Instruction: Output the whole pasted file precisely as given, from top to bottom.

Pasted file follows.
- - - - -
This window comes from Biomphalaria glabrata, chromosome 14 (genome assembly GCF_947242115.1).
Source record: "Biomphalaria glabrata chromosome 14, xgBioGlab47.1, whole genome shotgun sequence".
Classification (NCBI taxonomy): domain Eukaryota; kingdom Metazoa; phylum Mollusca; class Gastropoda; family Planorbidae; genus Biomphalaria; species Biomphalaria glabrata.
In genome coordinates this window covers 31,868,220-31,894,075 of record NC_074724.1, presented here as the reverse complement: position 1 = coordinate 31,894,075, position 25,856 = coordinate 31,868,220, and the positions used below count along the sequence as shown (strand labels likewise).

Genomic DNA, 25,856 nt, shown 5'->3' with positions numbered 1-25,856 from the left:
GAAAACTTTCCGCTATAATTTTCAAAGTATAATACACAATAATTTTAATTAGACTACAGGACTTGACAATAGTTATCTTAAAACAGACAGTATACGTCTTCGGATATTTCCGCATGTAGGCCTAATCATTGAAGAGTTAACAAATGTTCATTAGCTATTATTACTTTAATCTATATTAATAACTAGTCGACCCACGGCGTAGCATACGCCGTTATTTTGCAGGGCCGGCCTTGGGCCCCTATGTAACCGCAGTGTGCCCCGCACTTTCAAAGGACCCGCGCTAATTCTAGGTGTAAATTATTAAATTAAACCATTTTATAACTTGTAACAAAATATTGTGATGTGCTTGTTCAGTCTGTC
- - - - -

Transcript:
This window comes from Biomphalaria glabrata, chromosome 14 (genome assembly GCF_947242115.1).
Source record: "Biomphalaria glabrata chromosome 14, xgBioGlab47.1, whole genome shotgun sequence".
Classification (NCBI taxonomy): domain Eukaryota; kingdom Metazoa; phylum Mollusca; class Gastropoda; family Planorbidae; genus Biomphalaria; species Biomphalaria glabrata.
In genome coordinates this window covers 31,868,220-31,894,075 of record NC_074724.1, presented here as the reverse complement: position 1 = coordinate 31,894,075, position 25,856 = coordinate 31,868,220, and the positions used below count along the sequence as shown (strand labels likewise).

Genomic DNA, 25,856 nt, shown 5'->3' with positions numbered 1-25,856 from the left:
GAAAACTTTCCGCTATAATTTTCAAAGTATAATACACAATAATTTTAATTAGACTACAGGACTTGACAATAGTTATCTTAAAACAGACAGTATACGTCTTCGGATATTTCCGCATGTAGGCCTAATCATTGAAGAGTTAACAAATGTTCATTAGCTATTATTACTTTAATCTATATTAATAACTAGTCGACCCACGGCGTAGCATACGCCGTTATTTTGCAGGGCCGGCCTTGGGCCCCTATGTAACCGCAGTGTGCCCCGCACTTTCAAAGGACCCGCGCTAATTCTAGGTGTAAATTATTAAATTAAACCATTTTATAACTTGTAACAAAATATTGTGATGTGCTTGTTCAGTCTGTC